Travis looked up at me, his eyes shining from the lantern’s reflection. “I know I been kinda ornery to ya lately. Lem’s been houndin’ me about it. Don’t rightly know what got into me lately.” He pulled out the letter from his pocket and stared at it. “’Specially now. You don’t know what this means to me.”
I gently slid my arm around his shoulders. “Hey, it’s no big deal,” I said. “I mean, that’s what friends are for, right?”
Our faces almost touched. Was he going to kiss me?
I closed my eyes for a moment and leaned forward, but he abruptly turned and walked away. “See ya in the mornin’, Jason,” he mumbled. “G’night.”
I watched the barn door close, then sighed. I adjusted my groin, which was hard as a rock. It’d been awhile since I had relieved the pressure, and I definitely couldn’t go another day without letting off some steam. Guess I’ll have to take matters into my own hands.
I had my pants off before I fell into my hayloft bed, and quickly relived the highlights of yesterday afternoon, remembering the vivid details of the two teens on the rock. In less than a minute, I let out a satisfied moan and felt several warm drops spatter up to my chin. I think I just set a new land speed record. I lay back and panted, momentarily exhausted.
One of the cows let out a low bellow, followed by a higher-pitched squeal from her calf.
“Hey,” I called, “can’t a guy take care of himself without an audience? Jesus!”
I cleaned up, turned out the lamp, and was asleep in minutes.
§ § § § §
Hours later, I felt the call of nature. I yawned, slid out of bed and stepped down the ladder, the blanket wrapped precariously around me. The cows were quiet, the mother leaning slightly against the barn wall, her calf curled up contentedly at her feet.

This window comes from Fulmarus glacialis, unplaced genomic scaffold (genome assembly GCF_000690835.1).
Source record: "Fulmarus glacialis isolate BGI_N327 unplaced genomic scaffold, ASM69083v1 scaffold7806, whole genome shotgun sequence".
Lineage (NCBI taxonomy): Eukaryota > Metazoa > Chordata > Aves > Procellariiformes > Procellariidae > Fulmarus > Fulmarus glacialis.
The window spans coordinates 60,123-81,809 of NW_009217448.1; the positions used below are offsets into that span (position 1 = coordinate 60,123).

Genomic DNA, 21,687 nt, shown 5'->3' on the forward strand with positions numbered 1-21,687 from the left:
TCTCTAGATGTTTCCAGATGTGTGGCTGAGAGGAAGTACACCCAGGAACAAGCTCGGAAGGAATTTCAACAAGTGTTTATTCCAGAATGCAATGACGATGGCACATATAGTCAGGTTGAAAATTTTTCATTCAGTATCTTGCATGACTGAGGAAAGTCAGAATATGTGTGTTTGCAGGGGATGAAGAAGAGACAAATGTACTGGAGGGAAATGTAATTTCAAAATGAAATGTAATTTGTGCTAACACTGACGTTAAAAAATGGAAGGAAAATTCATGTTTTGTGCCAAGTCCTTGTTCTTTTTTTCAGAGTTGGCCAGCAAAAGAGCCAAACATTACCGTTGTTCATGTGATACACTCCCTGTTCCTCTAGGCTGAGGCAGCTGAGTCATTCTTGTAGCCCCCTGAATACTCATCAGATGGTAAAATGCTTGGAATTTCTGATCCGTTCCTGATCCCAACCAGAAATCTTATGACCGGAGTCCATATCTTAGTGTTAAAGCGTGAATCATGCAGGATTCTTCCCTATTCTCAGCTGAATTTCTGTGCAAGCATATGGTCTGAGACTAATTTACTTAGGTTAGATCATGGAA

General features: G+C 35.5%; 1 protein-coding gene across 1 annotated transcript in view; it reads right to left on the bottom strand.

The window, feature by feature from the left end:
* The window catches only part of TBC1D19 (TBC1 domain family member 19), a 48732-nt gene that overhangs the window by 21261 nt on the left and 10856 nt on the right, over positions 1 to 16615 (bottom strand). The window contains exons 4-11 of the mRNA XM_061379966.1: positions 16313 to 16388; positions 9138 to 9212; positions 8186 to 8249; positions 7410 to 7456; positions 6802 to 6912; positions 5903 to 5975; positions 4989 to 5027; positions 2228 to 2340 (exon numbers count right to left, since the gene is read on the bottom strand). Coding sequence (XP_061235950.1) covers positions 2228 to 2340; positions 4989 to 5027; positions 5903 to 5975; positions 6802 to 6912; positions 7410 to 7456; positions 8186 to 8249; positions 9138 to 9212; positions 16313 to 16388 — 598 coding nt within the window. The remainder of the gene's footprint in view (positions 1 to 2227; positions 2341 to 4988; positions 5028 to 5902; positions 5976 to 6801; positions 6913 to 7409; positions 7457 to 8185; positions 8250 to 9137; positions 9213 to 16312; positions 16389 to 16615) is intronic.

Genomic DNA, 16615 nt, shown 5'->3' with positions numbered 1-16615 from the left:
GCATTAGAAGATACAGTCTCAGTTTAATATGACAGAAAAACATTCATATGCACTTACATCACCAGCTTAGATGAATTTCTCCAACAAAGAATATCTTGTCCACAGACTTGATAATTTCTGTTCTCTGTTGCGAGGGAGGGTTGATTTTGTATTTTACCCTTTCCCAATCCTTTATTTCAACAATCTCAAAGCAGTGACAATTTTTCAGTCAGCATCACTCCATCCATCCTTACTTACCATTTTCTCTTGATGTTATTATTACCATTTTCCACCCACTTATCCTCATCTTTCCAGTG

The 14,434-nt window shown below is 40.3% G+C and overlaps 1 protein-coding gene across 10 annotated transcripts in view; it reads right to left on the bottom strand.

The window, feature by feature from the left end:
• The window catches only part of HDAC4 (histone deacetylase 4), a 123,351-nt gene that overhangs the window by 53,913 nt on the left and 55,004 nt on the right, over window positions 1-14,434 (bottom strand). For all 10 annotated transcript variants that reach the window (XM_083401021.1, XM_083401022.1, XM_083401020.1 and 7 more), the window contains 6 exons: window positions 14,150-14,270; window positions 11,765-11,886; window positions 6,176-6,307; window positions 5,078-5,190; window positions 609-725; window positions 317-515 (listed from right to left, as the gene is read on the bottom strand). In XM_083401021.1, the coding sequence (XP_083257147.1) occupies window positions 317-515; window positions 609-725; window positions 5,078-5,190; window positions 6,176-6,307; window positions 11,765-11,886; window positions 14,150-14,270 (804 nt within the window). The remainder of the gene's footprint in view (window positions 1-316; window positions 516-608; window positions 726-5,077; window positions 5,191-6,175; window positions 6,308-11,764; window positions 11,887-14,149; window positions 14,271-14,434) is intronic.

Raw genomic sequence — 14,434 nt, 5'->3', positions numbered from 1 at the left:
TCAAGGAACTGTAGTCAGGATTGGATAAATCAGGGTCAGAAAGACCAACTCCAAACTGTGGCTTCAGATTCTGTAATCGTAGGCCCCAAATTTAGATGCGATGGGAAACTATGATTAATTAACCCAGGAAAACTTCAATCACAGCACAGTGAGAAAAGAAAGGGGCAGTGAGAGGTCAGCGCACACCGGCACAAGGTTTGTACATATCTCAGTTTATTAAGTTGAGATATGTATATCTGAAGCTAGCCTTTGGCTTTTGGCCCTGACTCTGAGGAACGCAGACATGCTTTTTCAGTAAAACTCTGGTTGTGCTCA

The cold winter air was brisk but still well above freezing. I crept silently across the farmyard, using my flashlight to avoid stepping in any stray horse patties that Lem had missed clearing out earlier that afternoon, and made my way over to the outhouse. As I approached the back of the farmhouse I heard a sound and froze.
There was a sharp cry, then some muffled conversation. A dim light was on in one of the bedrooms — possibly Travis’, but I wasn’t sure.
I waited, partly out of curiosity, partly out of fear that a fight was about to break out. I heard someone sobbing, then the light went out.
I shook my head. Family troubles, I thought to myself, as I opened the outhouse door. It’s none of my business.
Still, I wondered what secrets the old farmhouse held. The Colts weren’t the first family to live there. Mrs. Colt had told me a couple of days earlier at dinner that the place was at least 60 years old, so that dated back at least to the early 1800s.
As I stepped lightly back to the barn, I heard a low moan from the eaves of the house. Ghosts from the 1800s, no doubt, I thought with a shiver. In the right light, this old farm could look pretty creepy. The trees’ shadows cast long fingers down the path that led to the barn. The shutters rattled as a cold wind blew from the east, and the nearby crickets suddenly stopped. I walked a little faster. Cue the theramin music and bring in Freddie Kruger.